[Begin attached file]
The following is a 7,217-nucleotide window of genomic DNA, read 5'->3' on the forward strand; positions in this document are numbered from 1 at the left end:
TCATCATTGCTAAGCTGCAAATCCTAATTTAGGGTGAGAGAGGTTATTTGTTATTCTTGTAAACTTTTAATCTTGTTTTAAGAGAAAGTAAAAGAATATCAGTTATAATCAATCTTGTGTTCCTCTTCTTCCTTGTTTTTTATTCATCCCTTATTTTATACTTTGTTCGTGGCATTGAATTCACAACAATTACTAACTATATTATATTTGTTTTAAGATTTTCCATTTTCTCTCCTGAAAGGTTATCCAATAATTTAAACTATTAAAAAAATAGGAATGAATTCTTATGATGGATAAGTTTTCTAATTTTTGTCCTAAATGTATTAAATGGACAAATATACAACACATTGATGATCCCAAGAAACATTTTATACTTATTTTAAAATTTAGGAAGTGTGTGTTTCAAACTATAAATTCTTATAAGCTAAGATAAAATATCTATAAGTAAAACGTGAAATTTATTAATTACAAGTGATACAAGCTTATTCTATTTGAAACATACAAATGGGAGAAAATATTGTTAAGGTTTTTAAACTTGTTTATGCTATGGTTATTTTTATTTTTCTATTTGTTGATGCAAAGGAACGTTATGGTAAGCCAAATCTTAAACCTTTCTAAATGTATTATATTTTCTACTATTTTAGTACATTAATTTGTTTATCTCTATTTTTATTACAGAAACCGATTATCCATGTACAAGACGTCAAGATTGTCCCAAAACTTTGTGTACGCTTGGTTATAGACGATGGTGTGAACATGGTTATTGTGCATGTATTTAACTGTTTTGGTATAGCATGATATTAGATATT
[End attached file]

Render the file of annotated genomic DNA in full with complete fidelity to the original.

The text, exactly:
The following is a 7,217-nucleotide window of genomic DNA, read 5'->3' on the forward strand; positions in this document are numbered from 1 at the left end:
TCATCATTGCTAAGCTGCAAATCCTAATTTAGGGTGAGAGAGGTTATTTGTTATTCTTGTAAACTTTTAATCTTGTTTTAAGAGAAAGTAAAAGAATATCAGTTATAATCAATCTTGTGTTCCTCTTCTTCCTTGTTTTTTATTCATCCCTTATTTTATACTTTGTTCGTGGCATTGAATTCACAACAATTACTAACTATATTATATTTGTTTTAAGATTTTCCATTTTCTCTCCTGAAAGGTTATCCAATAATTTAAACTATTAAAAAAATAGGAATGAATTCTTATGATGGATAAGTTTTCTAATTTTTGTCCTAAATGTATTAAATGGACAAATATACAACACATTGATGATCCCAAGAAACATTTTATACTTATTTTAAAATTTAGGAAGTGTGTGTTTCAAACTATAAATTCTTATAAGCTAAGATAAAATATCTATAAGTAAAACGTGAAATTTATTAATTACAAGTGATACAAGCTTATTCTATTTGAAACATACAAATGGGAGAAAATATTGTTAAGGTTTTTAAACTTGTTTATGCTATGGTTATTTTTATTTTTCTATTTGTTGATGCAAAGGAACGTTATGGTAAGCCAAATCTTAAACCTTTCTAAATGTATTATATTTTCTACTATTTTAGTACATTAATTTGTTTATCTCTATTTTTATTACAGAAACCGATTATCCATGTACAAGACGTCAAGATTGTCCCAAAACTTTGTGTACGCTTGGTTATAGACGATGGTGTGAACATGGTTATTGTGCATGTATTTAACTGTTTTGGTATAGCATGATATTAGATATT